Believe it or not, I’m one in a million.
A million authors writing to entertain others.
A million poets bleeding their souls onto the page.
A million people trying to help others.
A million people who are actually loyal.
A million teachers going the extra mile for their kids.
A million people caring for someone they love.
It might be easy to get lost in the crowd.
It’s easy to feel insignificant.
One tree among a million in the forest, so to speak.
But I know I am one in a million.
We all write and grieve and serve and give of ourselves differently.
Each of us is unique.
Each of us is a distinct blend of personality, talent and substance.
Not a single one of us is worthless.
I may not stand out among the million.
I may never strike it rich or become famous.
I may never be someone else’s ideal.
I cannot be perfect.
The truth is, I don’t have to.None of us do.
What matters is the contrast with some of the other people on this planet: the hateful, the cruel, the greedy, the selfish, the power-hungry, the narcissists.
What matters is that I stand against the things they accept.
What matters is that I am true to who I am, to my priorities, my values, my faith.
What matters is integrity.
That’s what stands out in this world.
That, more than anything else, makes me one in a million.
A very good friend of mine has been on the receiving end of some butt-ugly treatment lately.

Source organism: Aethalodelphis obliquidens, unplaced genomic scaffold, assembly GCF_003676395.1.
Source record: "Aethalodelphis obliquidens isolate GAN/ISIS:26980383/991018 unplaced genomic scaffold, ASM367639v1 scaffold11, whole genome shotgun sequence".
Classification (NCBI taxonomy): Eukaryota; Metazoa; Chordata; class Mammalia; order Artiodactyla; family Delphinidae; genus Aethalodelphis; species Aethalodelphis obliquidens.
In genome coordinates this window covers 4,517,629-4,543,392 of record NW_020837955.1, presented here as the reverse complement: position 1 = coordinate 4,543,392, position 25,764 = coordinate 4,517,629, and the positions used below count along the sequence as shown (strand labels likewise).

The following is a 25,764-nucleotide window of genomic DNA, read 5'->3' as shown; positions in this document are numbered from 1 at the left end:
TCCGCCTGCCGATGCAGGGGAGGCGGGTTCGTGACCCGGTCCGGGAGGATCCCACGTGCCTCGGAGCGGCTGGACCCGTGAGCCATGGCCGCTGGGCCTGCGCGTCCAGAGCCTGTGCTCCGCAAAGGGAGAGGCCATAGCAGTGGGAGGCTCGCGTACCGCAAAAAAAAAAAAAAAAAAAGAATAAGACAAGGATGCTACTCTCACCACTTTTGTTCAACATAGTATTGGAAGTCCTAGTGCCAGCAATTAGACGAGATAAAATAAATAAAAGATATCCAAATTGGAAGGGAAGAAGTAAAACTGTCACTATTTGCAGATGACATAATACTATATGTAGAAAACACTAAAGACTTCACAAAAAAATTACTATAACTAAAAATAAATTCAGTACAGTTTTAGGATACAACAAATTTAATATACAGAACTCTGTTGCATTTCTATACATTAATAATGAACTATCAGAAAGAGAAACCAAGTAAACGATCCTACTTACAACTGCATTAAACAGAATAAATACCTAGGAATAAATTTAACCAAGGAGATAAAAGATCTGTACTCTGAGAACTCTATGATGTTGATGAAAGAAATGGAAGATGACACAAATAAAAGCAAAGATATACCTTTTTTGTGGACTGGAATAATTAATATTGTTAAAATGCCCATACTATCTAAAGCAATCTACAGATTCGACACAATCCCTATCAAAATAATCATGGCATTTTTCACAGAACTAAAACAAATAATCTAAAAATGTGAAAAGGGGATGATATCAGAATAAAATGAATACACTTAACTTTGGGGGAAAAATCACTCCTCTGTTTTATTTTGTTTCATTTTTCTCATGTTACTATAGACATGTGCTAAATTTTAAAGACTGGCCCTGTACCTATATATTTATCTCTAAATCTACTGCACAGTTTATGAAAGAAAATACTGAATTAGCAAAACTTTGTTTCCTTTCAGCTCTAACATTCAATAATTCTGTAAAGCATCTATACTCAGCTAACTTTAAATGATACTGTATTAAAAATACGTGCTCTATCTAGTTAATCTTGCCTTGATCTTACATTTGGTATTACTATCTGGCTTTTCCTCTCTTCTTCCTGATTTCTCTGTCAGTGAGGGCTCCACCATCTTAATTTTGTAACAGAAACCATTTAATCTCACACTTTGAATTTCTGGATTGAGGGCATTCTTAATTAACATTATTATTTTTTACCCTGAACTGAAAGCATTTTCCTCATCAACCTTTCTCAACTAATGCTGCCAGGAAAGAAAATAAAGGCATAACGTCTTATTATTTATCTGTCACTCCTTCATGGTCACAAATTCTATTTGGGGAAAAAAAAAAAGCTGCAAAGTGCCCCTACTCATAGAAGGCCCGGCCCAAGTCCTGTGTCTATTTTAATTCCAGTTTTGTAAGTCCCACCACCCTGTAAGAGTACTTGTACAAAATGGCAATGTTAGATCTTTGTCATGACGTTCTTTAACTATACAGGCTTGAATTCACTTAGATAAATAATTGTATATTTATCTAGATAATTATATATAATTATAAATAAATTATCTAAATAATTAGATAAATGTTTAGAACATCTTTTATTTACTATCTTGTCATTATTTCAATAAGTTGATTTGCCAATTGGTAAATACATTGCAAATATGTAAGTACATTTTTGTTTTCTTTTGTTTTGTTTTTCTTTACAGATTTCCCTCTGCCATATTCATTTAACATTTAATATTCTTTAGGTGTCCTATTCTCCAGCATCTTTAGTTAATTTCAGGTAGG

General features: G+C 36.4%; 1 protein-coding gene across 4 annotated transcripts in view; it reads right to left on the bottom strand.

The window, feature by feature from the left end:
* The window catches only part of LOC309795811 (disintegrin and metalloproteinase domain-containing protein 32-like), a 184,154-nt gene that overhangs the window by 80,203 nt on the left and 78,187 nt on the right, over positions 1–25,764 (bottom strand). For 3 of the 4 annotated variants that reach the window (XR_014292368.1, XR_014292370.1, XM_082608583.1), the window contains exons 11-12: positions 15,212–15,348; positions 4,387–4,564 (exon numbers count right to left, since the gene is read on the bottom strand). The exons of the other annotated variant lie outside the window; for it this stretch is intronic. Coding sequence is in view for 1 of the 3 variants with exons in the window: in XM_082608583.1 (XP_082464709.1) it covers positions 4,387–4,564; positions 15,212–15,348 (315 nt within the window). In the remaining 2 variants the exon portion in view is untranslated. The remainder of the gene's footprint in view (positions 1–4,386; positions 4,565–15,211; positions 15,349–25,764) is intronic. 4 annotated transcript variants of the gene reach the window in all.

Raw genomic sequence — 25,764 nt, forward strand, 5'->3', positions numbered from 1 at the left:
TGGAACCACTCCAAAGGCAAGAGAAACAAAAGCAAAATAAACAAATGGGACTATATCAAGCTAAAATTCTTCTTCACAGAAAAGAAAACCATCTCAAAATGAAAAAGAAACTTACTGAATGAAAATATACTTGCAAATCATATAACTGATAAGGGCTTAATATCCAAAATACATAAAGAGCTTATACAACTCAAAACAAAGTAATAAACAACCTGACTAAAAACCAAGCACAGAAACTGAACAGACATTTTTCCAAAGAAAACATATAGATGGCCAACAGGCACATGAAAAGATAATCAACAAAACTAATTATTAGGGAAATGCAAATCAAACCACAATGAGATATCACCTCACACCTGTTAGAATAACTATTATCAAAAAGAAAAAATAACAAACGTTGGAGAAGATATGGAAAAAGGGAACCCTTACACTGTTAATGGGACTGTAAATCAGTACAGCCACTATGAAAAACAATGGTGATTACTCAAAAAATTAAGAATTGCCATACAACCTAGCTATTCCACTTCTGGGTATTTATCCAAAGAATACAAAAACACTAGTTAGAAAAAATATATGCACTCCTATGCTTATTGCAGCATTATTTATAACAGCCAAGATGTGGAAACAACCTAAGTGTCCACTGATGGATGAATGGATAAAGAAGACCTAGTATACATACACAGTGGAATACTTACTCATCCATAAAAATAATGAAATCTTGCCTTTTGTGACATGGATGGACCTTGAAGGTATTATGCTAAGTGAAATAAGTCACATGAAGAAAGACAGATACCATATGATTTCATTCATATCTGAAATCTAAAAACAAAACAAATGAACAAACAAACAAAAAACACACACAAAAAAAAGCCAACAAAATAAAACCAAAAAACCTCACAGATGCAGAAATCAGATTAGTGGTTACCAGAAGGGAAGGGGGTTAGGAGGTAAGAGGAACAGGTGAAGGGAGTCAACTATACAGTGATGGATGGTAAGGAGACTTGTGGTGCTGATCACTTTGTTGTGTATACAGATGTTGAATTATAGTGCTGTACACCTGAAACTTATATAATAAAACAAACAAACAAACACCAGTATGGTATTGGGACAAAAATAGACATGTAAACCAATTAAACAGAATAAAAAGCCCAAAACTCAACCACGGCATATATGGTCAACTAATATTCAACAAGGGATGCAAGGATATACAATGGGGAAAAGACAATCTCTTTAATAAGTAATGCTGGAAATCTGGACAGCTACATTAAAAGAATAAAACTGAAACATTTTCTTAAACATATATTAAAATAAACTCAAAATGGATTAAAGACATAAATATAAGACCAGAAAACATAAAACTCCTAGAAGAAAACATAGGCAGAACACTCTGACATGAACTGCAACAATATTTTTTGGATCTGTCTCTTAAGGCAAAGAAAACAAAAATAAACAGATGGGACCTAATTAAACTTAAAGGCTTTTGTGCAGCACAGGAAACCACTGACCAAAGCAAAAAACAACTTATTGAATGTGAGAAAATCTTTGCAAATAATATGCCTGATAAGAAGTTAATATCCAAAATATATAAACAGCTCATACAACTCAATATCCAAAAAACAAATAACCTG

It’s the second time in the last 18 months that I have been aware of people I know wilfully acting to assassinate someone’s character. Those people should hang their heads in shame. They absolutely know better. They are intelligent, professional people with families of their own.
My friend is not perfect. I don’t see how that justifies anything. She is fully aware of her flaws, and nobody is perfect, least of all me. There is no excuse for the way she has been treated.
The following are ugly and ungodly behaviours which amount to verbal bullying and vilification:
1. Sharing someone else’s story or personal information when one has no business doing so.
2. Telling a story about someone when one has only heard half of it.
3. Going behind someone’s back and telling falsehoods or half-truths about people to those who are their friends.
4. Attempting to ingratiate oneself by putting someone else down.
5. Veiling these behaviours behind “I thought you should know” or “We need to pray for ******” or “I am so concerned, I had to share it with someone”.
6. Taking pleasure in gossip or in shaming someone.
Do not ever ask me to listen to or excuse these things.
These are not things friends do.
These are not things nice people do.
Sadly, they are things that some people who claim to be Christians do.
What ever happened to “Do unto others as you would have them do unto you” and “Love your neighbour as yourself”?